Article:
Her state year-end standings earned Martin the right to compete at the National Junior High School Rodeo Finals in Gallup, New Mexico, during June — where she finished eighth in barrel racing and in the top 20 in breakaway roping.

Listing accomplishments is easy, but getting there is the tough part.

There are three basic requirements: an athlete, a top horse and lots of practice.

“I’m really fortunate to have outstanding horses. I use Trigger, my palomino gelding, for breakaway roping and goat tying. He might not be real big, but Trigger is mighty. I’ve been riding him four years,” Martin said.

“Lucky is a top barrel horse. He’s a sorrel gelding I’ve had about three years, and he’s a great athlete. I won fifth in the average at the URA finals with Lucky being sick, which shows how big of heart he has.”

Conditioning is as important as practicing, she said.

“I ride my barrel horse at a long trot for several miles at least every other day to keep him in shape.

“I practice roping off my other horse three times a week minimum, usually 10 to 15 calves at a time — depending on the day — right here at our home ranch arena, with our own practice calves,” Martin said.

Every day she’s not entered somewhere, Martin is practicing.

“With less daylight this time of year, after I get out of school, I have to really hurry to get done before dark. But, I don’t let anything keep me away from practice anymore,” she said. “Whenever I have, it showed up at the next rodeo.”

Going down the road is expensive, and Martin knows it, because she’s responsible for her own entry fees.

“I’m fortunate that Cooper is competing at the same time, and that our parents are willing to help haul us to the events. But I’m entirely responsible for the expenses when I get there,” she said.

“I have to keep close tabs, though. I’ve been doing good enough to make some money and sometimes even help with the gas costs. I try to always save some, too, because you can’t win every time.

“And I’m always on the lookout for a different and better horse, so I need to have the money available for that, if the time arises.”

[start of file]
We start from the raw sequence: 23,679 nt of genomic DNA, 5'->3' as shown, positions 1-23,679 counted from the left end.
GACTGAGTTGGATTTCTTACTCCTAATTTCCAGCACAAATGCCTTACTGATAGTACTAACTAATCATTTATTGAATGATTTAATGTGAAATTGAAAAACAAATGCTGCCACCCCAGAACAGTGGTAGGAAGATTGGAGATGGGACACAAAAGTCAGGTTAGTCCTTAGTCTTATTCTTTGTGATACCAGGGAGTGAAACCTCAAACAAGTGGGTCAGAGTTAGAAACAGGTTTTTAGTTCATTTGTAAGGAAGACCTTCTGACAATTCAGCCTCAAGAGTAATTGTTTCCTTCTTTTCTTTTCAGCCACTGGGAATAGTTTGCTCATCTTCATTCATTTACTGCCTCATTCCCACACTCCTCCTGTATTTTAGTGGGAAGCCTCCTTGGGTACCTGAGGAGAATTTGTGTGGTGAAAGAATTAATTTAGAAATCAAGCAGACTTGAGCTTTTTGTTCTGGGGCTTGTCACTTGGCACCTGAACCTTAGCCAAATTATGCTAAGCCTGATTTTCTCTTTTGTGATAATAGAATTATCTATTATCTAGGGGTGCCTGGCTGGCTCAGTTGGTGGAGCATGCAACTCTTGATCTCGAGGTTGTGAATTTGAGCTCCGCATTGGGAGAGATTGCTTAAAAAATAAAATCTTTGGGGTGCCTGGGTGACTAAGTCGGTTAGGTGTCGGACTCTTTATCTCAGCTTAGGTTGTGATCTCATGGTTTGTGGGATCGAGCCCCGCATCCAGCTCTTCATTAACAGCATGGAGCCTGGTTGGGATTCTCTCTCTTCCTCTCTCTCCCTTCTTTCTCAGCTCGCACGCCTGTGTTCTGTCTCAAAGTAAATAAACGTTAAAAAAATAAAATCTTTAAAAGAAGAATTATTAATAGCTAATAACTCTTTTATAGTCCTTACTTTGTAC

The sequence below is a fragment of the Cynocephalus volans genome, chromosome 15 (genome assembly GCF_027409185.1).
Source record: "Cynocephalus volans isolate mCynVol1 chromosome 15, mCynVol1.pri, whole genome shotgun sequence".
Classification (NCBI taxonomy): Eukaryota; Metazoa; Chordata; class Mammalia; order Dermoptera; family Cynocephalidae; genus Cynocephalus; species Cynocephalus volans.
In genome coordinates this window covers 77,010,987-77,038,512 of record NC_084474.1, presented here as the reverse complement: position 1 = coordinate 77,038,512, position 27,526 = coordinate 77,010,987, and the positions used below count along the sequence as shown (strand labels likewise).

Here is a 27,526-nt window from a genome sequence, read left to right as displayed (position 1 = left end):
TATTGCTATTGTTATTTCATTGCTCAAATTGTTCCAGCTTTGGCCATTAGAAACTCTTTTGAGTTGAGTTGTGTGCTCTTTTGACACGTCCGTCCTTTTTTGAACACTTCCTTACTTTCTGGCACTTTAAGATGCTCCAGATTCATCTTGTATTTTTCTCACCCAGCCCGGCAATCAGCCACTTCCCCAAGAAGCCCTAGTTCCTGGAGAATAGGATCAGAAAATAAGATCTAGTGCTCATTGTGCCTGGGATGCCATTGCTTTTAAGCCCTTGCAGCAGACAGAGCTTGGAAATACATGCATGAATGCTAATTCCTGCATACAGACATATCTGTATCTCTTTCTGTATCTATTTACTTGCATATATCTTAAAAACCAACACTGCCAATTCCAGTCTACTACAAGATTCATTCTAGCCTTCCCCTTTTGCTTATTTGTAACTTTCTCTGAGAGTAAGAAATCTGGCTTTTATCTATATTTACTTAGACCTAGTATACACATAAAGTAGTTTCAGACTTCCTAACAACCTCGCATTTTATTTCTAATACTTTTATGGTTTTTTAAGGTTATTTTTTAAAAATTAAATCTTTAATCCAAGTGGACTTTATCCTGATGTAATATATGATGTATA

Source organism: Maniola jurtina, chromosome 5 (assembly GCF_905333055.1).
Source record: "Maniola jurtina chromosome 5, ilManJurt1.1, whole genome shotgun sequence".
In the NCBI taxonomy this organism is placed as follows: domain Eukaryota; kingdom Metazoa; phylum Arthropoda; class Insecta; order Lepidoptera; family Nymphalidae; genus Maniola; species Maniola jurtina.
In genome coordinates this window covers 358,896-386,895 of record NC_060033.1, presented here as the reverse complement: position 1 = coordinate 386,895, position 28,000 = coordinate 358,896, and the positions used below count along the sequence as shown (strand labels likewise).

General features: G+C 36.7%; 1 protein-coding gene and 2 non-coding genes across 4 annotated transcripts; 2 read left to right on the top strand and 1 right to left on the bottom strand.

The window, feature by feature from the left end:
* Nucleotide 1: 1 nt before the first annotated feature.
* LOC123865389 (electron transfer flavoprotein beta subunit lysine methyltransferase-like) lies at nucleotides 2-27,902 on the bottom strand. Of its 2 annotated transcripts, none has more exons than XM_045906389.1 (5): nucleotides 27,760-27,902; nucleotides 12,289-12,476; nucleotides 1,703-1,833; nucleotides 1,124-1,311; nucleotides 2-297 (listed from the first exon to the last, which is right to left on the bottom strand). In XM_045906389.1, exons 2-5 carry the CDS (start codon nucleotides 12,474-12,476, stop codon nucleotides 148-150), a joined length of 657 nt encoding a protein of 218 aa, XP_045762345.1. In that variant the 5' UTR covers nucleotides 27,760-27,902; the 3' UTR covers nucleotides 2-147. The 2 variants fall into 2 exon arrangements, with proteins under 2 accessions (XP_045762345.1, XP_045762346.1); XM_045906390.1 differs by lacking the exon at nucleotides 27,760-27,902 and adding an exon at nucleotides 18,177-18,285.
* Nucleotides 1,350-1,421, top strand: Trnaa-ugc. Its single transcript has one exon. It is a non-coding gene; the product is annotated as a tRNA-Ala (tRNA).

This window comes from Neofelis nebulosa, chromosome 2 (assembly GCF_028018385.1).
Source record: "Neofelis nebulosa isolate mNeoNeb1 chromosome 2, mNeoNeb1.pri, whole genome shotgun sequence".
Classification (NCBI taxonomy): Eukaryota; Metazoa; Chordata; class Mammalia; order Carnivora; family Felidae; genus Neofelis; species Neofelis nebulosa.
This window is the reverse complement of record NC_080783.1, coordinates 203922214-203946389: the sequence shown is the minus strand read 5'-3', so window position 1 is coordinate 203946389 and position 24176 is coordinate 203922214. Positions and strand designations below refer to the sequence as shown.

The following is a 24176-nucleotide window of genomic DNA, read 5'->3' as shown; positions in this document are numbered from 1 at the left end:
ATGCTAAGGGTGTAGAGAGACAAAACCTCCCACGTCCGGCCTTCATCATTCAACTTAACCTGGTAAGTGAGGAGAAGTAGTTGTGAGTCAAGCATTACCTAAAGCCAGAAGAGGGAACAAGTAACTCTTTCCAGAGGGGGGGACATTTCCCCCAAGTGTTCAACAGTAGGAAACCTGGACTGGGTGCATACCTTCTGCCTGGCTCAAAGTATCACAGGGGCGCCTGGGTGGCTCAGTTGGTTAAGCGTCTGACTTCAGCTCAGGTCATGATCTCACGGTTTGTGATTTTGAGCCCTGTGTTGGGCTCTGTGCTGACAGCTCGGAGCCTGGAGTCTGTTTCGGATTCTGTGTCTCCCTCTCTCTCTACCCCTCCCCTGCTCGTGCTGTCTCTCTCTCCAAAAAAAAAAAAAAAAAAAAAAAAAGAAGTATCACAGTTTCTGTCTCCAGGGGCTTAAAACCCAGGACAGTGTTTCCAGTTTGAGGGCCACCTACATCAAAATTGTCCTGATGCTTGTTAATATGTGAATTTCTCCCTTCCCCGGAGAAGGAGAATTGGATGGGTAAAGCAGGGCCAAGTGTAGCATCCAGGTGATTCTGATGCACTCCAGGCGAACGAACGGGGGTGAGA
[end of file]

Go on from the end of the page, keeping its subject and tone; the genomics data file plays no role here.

Coaching is necessarily at any level of competition, and Martin feels fortunate that her parents and brother are capable, and always willing to offer advice.

“They are very helpful in everything. Cooper is such a good roper, and he really assists me a lot. My parents and Cooper are all very good supporters,” Martin said.

However, Martin and her champion roper-brother do not share horses.

“I ride mine, and he rides his. That’s just the way it is, and it always works out to the best that way. Horses are so important to each of our success, there’s no reason for one or the other of us to mess up the other’s horse.

“That’s why we’re always on the lookout for horses to keep us mounted the best we can be at all times,” Martin said.

Martin said she really hasn’t looked too far beyond high school for education, in part because of all the competition anticipating competition in high school rodeos.

But her long-term future seems set.

“I plan to rodeo,” she said. “I intend to compete in barrel racing at the National Finals Rodeo.”

In the meantime, Caxton Martin plans to win events in any type of competition — cowgirls, cowboys, young, old, regardless of level or division.

And in any event, from roping to barrel racing to goat tying to whatever else is available.

Martin is a cowgirl in a hurry.